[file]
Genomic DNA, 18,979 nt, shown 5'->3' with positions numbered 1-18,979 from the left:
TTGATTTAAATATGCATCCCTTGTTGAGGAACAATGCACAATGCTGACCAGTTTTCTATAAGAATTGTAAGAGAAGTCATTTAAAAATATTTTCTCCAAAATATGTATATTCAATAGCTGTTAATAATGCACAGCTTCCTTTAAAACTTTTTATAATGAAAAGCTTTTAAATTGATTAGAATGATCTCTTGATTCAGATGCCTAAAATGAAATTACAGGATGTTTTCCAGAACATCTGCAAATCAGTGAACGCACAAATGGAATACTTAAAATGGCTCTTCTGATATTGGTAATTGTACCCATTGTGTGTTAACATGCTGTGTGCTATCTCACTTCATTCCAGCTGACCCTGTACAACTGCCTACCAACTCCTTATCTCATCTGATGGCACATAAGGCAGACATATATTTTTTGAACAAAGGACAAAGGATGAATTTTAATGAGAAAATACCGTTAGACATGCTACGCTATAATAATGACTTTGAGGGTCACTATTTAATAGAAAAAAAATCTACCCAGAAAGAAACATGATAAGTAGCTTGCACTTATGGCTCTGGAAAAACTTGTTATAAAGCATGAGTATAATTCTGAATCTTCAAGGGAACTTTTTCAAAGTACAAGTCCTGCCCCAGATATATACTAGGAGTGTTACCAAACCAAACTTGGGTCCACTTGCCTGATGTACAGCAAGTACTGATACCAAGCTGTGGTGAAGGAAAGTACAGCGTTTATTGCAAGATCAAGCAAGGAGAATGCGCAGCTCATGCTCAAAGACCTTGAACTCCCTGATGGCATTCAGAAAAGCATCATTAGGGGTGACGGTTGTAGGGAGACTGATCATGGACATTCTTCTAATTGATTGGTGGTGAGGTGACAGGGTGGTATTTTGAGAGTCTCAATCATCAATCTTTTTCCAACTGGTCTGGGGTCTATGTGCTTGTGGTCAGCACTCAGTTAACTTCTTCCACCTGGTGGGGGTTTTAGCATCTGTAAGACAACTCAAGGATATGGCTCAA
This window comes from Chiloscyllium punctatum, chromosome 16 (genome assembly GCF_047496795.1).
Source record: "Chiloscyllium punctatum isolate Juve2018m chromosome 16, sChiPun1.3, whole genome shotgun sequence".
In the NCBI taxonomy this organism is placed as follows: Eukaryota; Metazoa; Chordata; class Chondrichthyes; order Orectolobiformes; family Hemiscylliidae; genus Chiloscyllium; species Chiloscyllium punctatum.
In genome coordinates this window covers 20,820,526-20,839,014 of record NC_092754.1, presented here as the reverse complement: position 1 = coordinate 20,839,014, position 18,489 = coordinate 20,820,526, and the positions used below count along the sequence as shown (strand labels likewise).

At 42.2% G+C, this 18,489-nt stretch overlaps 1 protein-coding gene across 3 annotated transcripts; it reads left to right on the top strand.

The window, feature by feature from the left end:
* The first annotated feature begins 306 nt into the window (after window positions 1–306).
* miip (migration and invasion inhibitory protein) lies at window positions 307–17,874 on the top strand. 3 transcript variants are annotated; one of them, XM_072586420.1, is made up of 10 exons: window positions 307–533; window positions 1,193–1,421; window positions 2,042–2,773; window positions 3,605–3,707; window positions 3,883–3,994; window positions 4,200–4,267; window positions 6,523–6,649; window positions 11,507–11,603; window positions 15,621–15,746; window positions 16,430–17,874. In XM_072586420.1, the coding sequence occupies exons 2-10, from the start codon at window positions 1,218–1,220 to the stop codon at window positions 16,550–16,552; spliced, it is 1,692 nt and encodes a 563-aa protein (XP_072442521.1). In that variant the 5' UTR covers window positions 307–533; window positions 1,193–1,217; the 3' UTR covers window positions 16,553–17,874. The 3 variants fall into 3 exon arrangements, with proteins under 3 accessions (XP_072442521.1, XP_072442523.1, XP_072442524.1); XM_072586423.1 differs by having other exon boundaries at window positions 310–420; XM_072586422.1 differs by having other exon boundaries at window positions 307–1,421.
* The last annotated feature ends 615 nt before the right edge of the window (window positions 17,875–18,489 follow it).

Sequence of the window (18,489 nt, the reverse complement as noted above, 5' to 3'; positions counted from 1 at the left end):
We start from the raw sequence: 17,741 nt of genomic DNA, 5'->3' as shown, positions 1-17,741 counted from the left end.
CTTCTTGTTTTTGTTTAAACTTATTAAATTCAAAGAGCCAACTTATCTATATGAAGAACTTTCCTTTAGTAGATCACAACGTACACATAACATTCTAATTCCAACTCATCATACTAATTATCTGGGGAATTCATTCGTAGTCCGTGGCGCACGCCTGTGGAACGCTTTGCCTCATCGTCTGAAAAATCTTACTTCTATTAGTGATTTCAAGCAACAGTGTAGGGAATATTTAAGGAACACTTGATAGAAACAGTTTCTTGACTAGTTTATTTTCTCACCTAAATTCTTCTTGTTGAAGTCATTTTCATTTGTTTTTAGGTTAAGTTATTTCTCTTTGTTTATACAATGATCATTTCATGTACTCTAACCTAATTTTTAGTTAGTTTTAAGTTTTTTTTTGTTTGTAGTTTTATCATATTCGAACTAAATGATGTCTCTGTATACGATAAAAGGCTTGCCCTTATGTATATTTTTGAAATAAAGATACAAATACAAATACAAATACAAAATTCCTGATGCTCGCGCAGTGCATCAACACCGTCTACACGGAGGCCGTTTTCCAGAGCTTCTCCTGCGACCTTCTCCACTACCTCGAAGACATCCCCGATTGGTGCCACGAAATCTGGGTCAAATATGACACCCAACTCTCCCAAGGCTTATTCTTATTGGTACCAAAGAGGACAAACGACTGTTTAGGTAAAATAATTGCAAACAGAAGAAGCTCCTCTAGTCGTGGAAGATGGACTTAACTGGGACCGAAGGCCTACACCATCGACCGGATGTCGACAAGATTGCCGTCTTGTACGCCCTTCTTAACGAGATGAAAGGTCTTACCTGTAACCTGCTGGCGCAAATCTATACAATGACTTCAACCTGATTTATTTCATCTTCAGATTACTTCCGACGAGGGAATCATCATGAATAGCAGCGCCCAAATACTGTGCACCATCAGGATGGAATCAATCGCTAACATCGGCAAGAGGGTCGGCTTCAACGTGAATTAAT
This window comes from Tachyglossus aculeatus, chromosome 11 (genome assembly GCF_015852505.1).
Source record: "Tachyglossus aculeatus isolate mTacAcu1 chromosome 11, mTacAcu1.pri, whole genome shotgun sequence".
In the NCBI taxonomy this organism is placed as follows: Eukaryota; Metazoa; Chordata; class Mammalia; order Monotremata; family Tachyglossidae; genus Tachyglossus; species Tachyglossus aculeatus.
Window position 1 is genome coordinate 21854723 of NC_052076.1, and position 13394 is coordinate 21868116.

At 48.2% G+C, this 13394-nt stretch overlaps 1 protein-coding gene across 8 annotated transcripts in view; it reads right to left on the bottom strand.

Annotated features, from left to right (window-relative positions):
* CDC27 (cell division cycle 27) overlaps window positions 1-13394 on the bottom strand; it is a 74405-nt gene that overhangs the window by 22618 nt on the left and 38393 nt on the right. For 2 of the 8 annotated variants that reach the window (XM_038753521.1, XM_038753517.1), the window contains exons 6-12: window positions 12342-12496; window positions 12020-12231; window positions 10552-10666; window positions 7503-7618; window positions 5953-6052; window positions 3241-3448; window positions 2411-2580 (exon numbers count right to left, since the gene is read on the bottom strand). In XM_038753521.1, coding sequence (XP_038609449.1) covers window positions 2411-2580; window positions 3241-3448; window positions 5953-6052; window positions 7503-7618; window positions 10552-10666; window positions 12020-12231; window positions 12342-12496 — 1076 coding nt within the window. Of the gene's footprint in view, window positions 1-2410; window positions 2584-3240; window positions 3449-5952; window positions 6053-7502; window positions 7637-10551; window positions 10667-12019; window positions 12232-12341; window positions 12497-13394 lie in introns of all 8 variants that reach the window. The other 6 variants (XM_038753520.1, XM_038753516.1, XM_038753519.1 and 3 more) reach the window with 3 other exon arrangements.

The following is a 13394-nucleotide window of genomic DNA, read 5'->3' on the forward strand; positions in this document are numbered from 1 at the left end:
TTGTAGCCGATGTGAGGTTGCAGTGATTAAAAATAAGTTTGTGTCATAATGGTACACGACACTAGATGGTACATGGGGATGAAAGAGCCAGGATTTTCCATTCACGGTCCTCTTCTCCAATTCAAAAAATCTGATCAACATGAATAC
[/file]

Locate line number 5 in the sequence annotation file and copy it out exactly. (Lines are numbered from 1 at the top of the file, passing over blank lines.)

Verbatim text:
In the NCBI taxonomy this organism is placed as follows: Eukaryota; Metazoa; Chordata; class Chondrichthyes; order Orectolobiformes; family Hemiscylliidae; genus Chiloscyllium; species Chiloscyllium punctatum.